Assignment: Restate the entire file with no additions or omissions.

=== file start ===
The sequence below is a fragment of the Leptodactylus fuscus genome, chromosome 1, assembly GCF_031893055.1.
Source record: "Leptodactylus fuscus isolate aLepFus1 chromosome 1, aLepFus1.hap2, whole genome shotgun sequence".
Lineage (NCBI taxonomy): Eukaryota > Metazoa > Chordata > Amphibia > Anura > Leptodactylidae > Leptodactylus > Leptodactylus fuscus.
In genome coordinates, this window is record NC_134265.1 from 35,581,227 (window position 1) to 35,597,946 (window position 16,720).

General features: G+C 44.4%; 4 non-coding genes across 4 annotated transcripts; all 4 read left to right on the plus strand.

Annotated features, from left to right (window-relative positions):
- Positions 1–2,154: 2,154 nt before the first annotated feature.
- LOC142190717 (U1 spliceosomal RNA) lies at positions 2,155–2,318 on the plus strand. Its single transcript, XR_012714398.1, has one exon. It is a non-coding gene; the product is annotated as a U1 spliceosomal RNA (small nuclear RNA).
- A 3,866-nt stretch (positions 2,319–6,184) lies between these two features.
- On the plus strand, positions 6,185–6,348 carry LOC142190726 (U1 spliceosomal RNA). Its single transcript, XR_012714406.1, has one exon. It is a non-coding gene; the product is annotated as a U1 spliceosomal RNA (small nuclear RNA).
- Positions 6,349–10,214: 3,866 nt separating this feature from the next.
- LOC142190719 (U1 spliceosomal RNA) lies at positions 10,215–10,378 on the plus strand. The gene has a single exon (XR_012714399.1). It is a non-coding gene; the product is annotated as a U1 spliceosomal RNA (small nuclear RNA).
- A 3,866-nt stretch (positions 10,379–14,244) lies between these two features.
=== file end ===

The sequence below is a fragment of the Leptodactylus fuscus genome, chromosome 1, assembly GCF_031893055.1.
Source record: "Leptodactylus fuscus isolate aLepFus1 chromosome 1, aLepFus1.hap2, whole genome shotgun sequence".
Lineage (NCBI taxonomy): Eukaryota > Metazoa > Chordata > Amphibia > Anura > Leptodactylidae > Leptodactylus > Leptodactylus fuscus.
In genome coordinates, this window is record NC_134265.1 from 35,581,227 (window position 1) to 35,597,946 (window position 16,720).

General features: G+C 44.4%; 4 non-coding genes across 4 annotated transcripts; all 4 read left to right on the plus strand.

Annotated features, from left to right (window-relative positions):
- Positions 1–2,154: 2,154 nt before the first annotated feature.
- LOC142190717 (U1 spliceosomal RNA) lies at positions 2,155–2,318 on the plus strand. Its single transcript, XR_012714398.1, has one exon. It is a non-coding gene; the product is annotated as a U1 spliceosomal RNA (small nuclear RNA).
- A 3,866-nt stretch (positions 2,319–6,184) lies between these two features.
- On the plus strand, positions 6,185–6,348 carry LOC142190726 (U1 spliceosomal RNA). Its single transcript, XR_012714406.1, has one exon. It is a non-coding gene; the product is annotated as a U1 spliceosomal RNA (small nuclear RNA).
- Positions 6,349–10,214: 3,866 nt separating this feature from the next.
- LOC142190719 (U1 spliceosomal RNA) lies at positions 10,215–10,378 on the plus strand. The gene has a single exon (XR_012714399.1). It is a non-coding gene; the product is annotated as a U1 spliceosomal RNA (small nuclear RNA).
- A 3,866-nt stretch (positions 10,379–14,244) lies between these two features.